Lynch's feature film, The Herd was released by Red Sky Entertainment, a major hit at the 1998 Toronto International Film Festival, and was listed in London's TIME OUT magazine as one of the highlights of the 1999 International Film Festival Rotterdam.

Project Grizzly was named as one of the top ten Canadian theatrical releases in 1997. Critic and author Geoff Pevere called it "fascinating, hilarious...stimulating, intelligent, and innovative" and gave it four stars in The Globe and Mail. Project Grizzly was also named one of New York City's highly rated video releases and named as one of the top 20 films in NOW Magazine's 20th anniversary issue (October 2001).

In 1994, Lynch's Arrowhead received the Genie for Best Short Film and was listed as one of the top ten films of the year by Toronto Star critic Craig McInnis. Film critic Gerald Peary (Film Comment & The Boston Phoenix) lists Arrowhead in his top ten list of most important shorts of all time. All of Lynch's films have played at festivals around the world and have been broadcast internationally.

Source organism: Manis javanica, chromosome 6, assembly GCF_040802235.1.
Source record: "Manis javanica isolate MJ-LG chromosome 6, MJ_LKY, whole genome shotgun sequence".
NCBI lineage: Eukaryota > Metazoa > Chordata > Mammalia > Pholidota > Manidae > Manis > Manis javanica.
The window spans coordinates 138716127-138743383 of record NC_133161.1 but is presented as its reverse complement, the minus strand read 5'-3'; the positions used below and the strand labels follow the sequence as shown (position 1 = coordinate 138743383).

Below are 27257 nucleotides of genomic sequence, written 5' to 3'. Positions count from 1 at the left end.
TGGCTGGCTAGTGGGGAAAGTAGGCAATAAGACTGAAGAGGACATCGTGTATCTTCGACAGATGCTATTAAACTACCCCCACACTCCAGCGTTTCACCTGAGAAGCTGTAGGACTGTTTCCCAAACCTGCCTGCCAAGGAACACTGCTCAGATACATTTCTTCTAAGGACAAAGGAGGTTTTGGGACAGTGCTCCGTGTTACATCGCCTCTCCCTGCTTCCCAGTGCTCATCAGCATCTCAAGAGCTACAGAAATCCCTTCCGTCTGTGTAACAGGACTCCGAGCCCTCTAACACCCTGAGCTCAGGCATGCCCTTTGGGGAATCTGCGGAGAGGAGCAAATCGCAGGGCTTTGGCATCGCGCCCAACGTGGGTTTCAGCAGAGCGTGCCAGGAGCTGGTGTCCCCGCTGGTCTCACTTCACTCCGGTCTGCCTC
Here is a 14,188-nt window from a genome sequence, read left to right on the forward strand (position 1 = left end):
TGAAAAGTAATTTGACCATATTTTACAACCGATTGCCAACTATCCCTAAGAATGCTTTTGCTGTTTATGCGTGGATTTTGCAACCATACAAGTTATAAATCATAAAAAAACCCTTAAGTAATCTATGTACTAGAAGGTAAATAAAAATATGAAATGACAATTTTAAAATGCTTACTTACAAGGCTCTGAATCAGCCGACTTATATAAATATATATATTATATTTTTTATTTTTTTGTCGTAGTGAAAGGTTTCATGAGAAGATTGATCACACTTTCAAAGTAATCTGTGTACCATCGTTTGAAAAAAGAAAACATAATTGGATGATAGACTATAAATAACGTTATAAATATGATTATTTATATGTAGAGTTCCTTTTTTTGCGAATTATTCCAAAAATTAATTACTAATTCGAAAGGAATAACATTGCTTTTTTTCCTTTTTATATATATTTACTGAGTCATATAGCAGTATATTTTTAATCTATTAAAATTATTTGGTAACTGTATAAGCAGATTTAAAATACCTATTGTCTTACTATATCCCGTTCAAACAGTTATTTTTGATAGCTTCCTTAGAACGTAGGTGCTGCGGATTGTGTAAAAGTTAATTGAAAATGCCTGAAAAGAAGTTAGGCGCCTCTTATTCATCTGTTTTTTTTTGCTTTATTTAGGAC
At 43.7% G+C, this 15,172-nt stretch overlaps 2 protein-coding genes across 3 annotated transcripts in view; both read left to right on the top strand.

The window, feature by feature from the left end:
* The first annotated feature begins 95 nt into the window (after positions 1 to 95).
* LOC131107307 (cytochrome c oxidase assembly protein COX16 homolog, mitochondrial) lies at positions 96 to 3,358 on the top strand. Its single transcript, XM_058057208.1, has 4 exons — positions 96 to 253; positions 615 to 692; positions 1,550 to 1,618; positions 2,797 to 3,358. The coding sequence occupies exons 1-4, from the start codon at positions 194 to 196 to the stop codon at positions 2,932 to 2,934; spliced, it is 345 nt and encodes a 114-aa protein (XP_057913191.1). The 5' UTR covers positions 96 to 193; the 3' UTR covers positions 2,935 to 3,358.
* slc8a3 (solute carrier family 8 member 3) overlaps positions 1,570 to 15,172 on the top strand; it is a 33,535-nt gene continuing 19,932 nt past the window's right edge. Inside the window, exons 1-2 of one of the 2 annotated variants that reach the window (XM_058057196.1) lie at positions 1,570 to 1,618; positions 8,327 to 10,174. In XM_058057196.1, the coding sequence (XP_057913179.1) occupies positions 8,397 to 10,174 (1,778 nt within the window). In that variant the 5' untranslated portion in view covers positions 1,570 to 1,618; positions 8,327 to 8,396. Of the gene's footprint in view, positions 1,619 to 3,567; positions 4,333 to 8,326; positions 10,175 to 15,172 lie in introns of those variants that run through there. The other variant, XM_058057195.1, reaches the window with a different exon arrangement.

Storyline Entertainment CEO and Emmy Award-winning producer Ed Barreveld is one of Canada’s top independent documentary-film professionals. A hands-on producer with 30 years of experience in both financing and the field, Barreveld brings together Canadian and international storytellers, investors, and partners on documentaries that explore underexposed places and perspectives in society and culture.

Barreveld has partnered with producers and investors in Germany, Belgium, Australia, Greece, France, Chile, and the U.S.A. He regularly attends many of the top documentary market events.
Storyline titles have sold internationally, screened at Tribeca, Hot Docs, IDFA, and TIFF, and garnered numerous festival accolades, as well as Emmy, Gemini, and Canadian Screen awards and nominations. 

Barreveld is a member of the Documentary Organization of Canada, the International Documentary Association and the Academy of Canadian Cinema and Television’s Documentary Film Committee.


Stan Denniston is a photo and video artist who lives in Toronto. He is represented by the Olga Korper Gallery.



Sarah Christie is an avid traveler and photographer.

Watch the short Dem Bones, by the Whale of A Tale Team!